Kim Mulkey Says Critics Of Baylor Rape Scandal Should Be ‘Knocked In The Face’

Aric Mitchell - Author

Feb. 26 2017, Updated 12:31 p.m. ET

Kim Mulkey, head coach of Baylor University’s women’s basketball team, has had it with the negative scrutiny her school has received over an onslaught of rape allegations.

In comments following her team’s Saturday clinching of the Big 12 regular season championship — Coach Kim’s 500th career win — Mulkey had an impassioned speech in which she encouraged a forceful rebuttal to any parents concerned about their daughters’ on-campus safety.

“If somebody is around you and they ever say, ‘I will never send my daughter to Baylor,’ you should knock them right in the face,” Mulkey said to cheers from her audience.

Coach Kim added that “these kids are on this campus. I work here. My daughter went to school here and it’s the d*** best school in America.”

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Her players then encouraged her to drop the mic, Yahoo Sports reports. She responded by doing so.

But that was not the end of her commentary.

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Speaking with local media outlets after the speech, Mulkey said she was sick of hearing all the criticisms and that she was specifically tired of hearing about it on the national level from people who “don’t know what they’re talking about.”

She continued.

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“If they didn’t sit in those meetings and they weren’t a part of the investigation, you’re repeating things that you’ve heard. It’s over. It’s done, and this is a great institution, and I would send my daughter here, and I’d pay for anybody else’s daughter to come here.”

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Coach Kim also said she works at the school every day and is “in the know, and I’m tired of hearing it.”

“This is a great institution. The problems we have at Baylor are no different than the problems at any other school in America, period. Move on. Find another story to write,” she added.

Yahoo points out that a Baylor rape allegation came to light as recently as January and that between 2011 and 2014, a total of 31 Baylor University football players were charged in 52 rape allegations.

While the comments have made the coach a hero among her constituents, they also sparked a “Kim Mulkey” trend on Sunday, and the attention outside of Waco, Tx., has been considerably more critical.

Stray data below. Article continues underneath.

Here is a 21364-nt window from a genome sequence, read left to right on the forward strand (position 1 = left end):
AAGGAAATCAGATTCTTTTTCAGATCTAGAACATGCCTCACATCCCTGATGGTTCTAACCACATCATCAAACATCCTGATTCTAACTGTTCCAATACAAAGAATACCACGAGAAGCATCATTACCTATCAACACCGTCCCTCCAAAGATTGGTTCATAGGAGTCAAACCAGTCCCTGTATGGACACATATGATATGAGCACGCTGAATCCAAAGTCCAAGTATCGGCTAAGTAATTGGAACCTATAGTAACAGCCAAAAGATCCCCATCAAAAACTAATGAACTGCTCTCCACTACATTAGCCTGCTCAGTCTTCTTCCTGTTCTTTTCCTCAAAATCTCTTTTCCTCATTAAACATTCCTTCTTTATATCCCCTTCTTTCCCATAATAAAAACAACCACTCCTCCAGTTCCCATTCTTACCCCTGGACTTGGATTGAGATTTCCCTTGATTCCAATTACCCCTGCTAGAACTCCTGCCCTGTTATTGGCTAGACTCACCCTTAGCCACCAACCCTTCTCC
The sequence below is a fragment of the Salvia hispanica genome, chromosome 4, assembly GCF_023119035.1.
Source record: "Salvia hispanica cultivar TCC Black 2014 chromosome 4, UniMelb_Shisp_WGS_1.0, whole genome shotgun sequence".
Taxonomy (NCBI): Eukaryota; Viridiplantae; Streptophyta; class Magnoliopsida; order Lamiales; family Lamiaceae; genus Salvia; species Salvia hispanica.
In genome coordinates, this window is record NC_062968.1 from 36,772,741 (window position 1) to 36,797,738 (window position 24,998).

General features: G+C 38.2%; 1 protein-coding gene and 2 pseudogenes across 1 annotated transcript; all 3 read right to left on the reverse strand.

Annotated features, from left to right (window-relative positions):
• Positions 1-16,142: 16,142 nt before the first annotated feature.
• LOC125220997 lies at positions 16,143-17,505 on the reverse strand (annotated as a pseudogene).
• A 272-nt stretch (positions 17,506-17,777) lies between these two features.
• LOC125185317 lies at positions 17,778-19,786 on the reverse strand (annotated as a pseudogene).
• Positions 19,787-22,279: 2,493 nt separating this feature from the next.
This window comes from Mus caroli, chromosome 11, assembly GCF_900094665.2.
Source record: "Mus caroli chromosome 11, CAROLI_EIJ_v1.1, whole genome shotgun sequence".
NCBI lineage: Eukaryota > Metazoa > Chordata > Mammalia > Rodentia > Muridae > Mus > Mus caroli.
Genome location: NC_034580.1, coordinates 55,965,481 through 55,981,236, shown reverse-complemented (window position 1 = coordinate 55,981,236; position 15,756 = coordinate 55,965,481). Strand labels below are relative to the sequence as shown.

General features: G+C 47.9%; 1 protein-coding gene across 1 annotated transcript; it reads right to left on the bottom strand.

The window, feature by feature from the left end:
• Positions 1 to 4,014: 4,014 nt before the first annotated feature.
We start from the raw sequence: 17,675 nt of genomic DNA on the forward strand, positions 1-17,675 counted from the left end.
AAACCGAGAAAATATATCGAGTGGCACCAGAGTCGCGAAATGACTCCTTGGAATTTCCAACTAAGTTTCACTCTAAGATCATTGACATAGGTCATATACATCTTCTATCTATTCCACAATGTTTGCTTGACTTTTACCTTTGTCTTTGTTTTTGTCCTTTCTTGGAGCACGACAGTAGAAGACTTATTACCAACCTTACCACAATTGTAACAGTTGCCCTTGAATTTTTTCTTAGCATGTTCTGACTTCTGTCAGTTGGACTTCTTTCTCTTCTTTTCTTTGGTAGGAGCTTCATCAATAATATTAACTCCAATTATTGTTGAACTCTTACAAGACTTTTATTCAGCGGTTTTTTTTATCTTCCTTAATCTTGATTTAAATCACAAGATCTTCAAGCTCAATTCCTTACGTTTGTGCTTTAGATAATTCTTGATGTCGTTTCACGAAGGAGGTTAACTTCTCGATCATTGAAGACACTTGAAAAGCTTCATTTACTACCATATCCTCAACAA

Rob Dauster of NBC Sports charged that Mulkey was “out of line” with her comments.

“Kim, you cannot do this,” Dauster writes, adding that no one in the athletic department can claim there problems are “no different” when only two of the 31 students were dismissed from the program and the allegations “cost the football coach [Art Briles], the school president, the school’s athletic director and the school’s Title IX coordinator their jobs.”

Dauster did give Kim Mulkey the benefit of the doubt on being frustrated, acknowledging that he would be, too. After all, “She’s coaching a women’s team at a school that has spent the better part of two years in the news for being unable and unwilling to protect their women. There is no doubt that hurts recruiting.”

He added that “the idea that it is any way is the media’s fault is ridiculous.”

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Predictably, other outlets that followed the Baylor rape allegations with horror, such as the Huffington Post, are seizing on the comments of Kim Mulkey as proof the culture is still “violent and toxic.”

Coach Mulkey will likely survive the media onslaught in the coming days. Her resume leaves little doubt as to the effectiveness of her ability. In addition to the 500 wins, she has picked up seven straight Big 12 titles (eight altogether) and two NCAA Championships.

But do you think she overstepped in her defense against the Baylor rape allegations? Sound off in the comments section.

[Featured Image by Caesarscott/Wikipedia Commons/Resized and Cropped/CC BY-SA 2.5]


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